Create resources iterating through the values of a map rather key

Hi All,

I couldn’t figure out how I can loop through the sum of values of the below map.

variable "images" {
  default = {
    "rhel-8-factory-os-ready" = {
       "availability_zone" = "eu-fra-1ah"
       "flavor" = 4
       "instance_count" = 2
       "image_name" = "rhel-8-factory-os-ready"
    },
    "rhel-7-factory-os-ready" = {
       "availability_zone" = "eu-fra-1ai"
       "instance_count" = 3
       "flavor" = 3
       "image_name" = "rhel-7-factory-os-ready"
    },
    "rhel-6-factory-os-ready" = {
       "availability_zone" = "eu-fra-1ah"
       "instance_count" = 3
       "flavor" = 3
       "image_name" = "rhel-6-factory-os-ready"
    }
  }
}

Here, I’ve to iterate through the sum of instance_count attribute of the all the keys & create instances based on the instance_count.

I could calculate the sum of instance_count, with below inbuilt functions.

locals {
  list_sum = length(flatten([for i in var.images: range(i["instance_count"])]))
}

How can I iterate through the list_sum variable & create the resources based on instance_count?

I created below lists to create resources ::

locals {
  list_images = tolist(keys(var.images))
  list_instance_count = [for i in var.images: i["instance_count"]]
  list_flavors = [for i in var.images: i["flavor"]]
  list_image_names = [for i in var.images: i["image_name"]]
  list_availability_zones = [for i in var.images: i["availability_zone"]]
}

My resource ::

resource "openstack_compute_instance_v2" "instance" {
  count = local.list_sum
  image_name = element(local.list_image_names, count.index +1 )
  flavor_id = element(local.list_flavors, (count.index + 1) )
  name = element(local.list_image_names, (count.index + 1) )
  security_groups = var.security_group
  availability_zone = element(local.list_availability_zones, (count.index + 1) )
  key_pair = "foptst"
  network {
    name = var.network_name
  }
}

By now, you may be knowing that my iteration is incorrect. My resource block has to create the number of resources based on instance_count var ie., 2 instances of rhel-8-factory-os-ready, 3 instances of rhel-7-factory-os-ready and 3 instances of rhel-6-factory-os-ready.

Because of incorrect looping, I couldn’t get it. It would be great if someone could help me how to iterate properly to create resources as expected.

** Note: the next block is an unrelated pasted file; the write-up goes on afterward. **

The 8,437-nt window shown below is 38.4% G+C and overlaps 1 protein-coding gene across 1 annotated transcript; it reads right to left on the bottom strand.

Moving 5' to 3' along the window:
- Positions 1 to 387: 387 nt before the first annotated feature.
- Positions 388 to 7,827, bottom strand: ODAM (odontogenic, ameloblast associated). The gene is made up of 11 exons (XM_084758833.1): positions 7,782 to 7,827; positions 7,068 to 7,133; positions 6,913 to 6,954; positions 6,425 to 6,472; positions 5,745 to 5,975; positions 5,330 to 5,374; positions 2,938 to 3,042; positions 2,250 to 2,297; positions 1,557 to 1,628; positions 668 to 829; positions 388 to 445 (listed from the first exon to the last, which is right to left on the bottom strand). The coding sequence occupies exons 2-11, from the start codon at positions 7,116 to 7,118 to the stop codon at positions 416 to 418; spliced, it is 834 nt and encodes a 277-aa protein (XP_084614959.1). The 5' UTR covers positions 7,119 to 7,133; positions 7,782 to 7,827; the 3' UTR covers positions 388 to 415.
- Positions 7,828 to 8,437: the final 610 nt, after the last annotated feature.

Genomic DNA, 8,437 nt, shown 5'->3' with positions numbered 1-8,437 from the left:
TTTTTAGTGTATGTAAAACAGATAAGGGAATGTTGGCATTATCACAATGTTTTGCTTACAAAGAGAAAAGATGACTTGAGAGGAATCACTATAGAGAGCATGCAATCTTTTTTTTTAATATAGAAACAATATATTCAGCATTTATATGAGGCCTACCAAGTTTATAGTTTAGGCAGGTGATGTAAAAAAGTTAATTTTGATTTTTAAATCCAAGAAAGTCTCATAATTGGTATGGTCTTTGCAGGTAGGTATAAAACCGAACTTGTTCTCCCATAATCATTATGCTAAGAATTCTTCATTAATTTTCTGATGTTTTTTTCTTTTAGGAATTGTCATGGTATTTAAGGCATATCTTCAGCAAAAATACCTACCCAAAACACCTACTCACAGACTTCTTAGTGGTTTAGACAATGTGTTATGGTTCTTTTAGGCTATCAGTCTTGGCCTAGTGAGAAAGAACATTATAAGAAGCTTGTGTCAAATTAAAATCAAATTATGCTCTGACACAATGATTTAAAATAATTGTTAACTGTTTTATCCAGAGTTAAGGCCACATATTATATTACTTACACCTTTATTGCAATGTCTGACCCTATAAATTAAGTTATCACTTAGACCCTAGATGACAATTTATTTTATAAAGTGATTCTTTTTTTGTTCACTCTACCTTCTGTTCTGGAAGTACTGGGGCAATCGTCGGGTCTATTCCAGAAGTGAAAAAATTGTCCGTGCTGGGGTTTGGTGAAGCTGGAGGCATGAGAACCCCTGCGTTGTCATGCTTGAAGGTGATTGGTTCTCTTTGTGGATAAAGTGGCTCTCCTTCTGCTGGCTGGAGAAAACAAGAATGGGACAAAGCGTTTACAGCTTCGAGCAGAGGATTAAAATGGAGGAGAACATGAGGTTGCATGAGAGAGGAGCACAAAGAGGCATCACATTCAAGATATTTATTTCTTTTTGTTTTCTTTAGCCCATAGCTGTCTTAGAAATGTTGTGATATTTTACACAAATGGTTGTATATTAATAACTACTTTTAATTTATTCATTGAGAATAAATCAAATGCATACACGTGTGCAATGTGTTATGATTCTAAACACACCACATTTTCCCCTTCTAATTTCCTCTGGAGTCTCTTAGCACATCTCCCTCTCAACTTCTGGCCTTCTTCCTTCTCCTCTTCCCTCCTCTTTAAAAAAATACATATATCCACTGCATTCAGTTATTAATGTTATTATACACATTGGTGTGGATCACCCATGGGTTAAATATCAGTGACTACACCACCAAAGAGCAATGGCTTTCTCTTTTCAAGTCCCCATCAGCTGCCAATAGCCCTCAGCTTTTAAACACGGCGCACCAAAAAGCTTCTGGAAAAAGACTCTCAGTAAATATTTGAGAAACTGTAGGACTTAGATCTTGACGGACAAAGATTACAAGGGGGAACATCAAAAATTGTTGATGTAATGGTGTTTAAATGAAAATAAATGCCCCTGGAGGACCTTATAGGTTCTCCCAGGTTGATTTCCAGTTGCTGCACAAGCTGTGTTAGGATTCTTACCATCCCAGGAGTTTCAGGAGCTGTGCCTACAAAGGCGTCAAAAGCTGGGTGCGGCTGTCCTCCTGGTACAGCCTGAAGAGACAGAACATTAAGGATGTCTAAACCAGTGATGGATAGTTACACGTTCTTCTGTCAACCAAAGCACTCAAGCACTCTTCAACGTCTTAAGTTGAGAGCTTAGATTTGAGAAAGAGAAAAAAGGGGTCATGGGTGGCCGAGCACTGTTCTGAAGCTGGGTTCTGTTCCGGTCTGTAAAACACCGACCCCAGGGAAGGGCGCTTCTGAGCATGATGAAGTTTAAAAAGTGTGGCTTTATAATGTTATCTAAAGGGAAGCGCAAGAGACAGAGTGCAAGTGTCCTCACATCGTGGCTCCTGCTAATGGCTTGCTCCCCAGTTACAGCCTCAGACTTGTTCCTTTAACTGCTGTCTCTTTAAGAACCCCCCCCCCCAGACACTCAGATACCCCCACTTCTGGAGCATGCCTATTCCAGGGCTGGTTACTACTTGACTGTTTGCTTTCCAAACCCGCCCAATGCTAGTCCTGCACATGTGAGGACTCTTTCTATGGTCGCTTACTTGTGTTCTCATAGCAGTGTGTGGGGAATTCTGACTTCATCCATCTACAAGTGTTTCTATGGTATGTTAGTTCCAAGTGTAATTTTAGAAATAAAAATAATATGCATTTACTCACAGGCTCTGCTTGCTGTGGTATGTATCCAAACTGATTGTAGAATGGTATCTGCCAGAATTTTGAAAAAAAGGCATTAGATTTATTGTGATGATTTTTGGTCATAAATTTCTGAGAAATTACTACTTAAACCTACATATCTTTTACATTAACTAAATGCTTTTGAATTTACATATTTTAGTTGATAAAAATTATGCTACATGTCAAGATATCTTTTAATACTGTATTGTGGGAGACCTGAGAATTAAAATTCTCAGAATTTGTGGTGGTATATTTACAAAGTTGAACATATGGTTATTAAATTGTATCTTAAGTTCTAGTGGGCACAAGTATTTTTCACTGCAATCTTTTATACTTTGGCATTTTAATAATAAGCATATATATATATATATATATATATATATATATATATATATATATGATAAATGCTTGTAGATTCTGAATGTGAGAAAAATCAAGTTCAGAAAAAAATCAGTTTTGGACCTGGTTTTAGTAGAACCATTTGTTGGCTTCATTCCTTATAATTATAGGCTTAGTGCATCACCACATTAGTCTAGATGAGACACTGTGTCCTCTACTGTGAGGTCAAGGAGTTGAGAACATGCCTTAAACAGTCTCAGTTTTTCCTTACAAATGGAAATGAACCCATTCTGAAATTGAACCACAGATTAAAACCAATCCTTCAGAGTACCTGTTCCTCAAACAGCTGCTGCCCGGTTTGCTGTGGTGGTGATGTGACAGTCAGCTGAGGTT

Many Thanks in advance,
Harsha

1 Like

Hi @harshavmb,

The goal when working with for_each or count is always to transform your input value into a collection that has one element per instance you want to create, which commonly involves the flatten function. So in this case, we need one element per instance_count per image, I think.

locals {
  # A list of objects with one object per instance.
  instances = flatten([
    for image_key, image in var.images : [
      for index in range(image.instance_count) : {
        availability_zone = image.availability_zone
        flavor            = image.flavor
        instance_index    = index
        image_key         = image_key
        image_name        = image.image_name
      }
    ]
  ])
}

The above works by initially constructing a list of lists. The first level of lists represents the images, and the second level represents the instances for each image, created using range. The above is a combination of the example in the flatten docs and the example in the range docs.

We can then use local.instances as part of the for_each argument in the resource block:

resource "openstack_compute_instance_v2" "instance" {
  for_each = {
    # Generate a unique string identifier for each instance
    for inst in local.instances : format("%s-%02d", inst.image_key, inst.instance_index + 1) => inst
  }

  image_name        = each.value.image_name
  flavor_id         = each.value.flavor
  name              = each.key
  security_groups   = var.security_groups
  availability_zone = each.value.availability_zones
  key_pair          = "foptst"
  network {
    name = var.network_name
  }
}

This uses for_each instead of count, because count is for creating a number of equivalent instances, where all are redundantly performing the same function. In this case, the instances are differentiated by the image they are created from and so using for_each allows us to customize the tracking keys to include the image keys, giving instance addresses like this:

  • openstack_compute_instance_v2.instance["rhel-8-factory-os-ready-01"]
  • openstack_compute_instance_v2.instance["rhel-8-factory-os-ready-02"]
  • openstack_compute_instance_v2.instance["rhel-7-factory-os-ready-01"]
  • openstack_compute_instance_v2.instance["rhel-7-factory-os-ready-02"]
  • openstack_compute_instance_v2.instance["rhel-7-factory-os-ready-03"]
  • openstack_compute_instance_v2.instance["rhel-6-factory-os-ready-01"]
  • openstack_compute_instance_v2.instance["rhel-6-factory-os-ready-02"]
  • openstack_compute_instance_v2.instance["rhel-6-factory-os-ready-03"]

If you were to decrease instance_count for rhel-7-factory-os-ready on a subsequent run, Terraform would plan to destroy openstack_compute_instance_v2.instance["rhel-7-factory-os-ready-03"] and leave all of the other instances untouched, because it can see that there is no longer an element with key "rhel-7-factory-os-ready-03" in the for_each map.

3 Likes

Awesome. This is what I was expecting. I’m no more using count. for_each is great.
Many Thanks :slight_smile: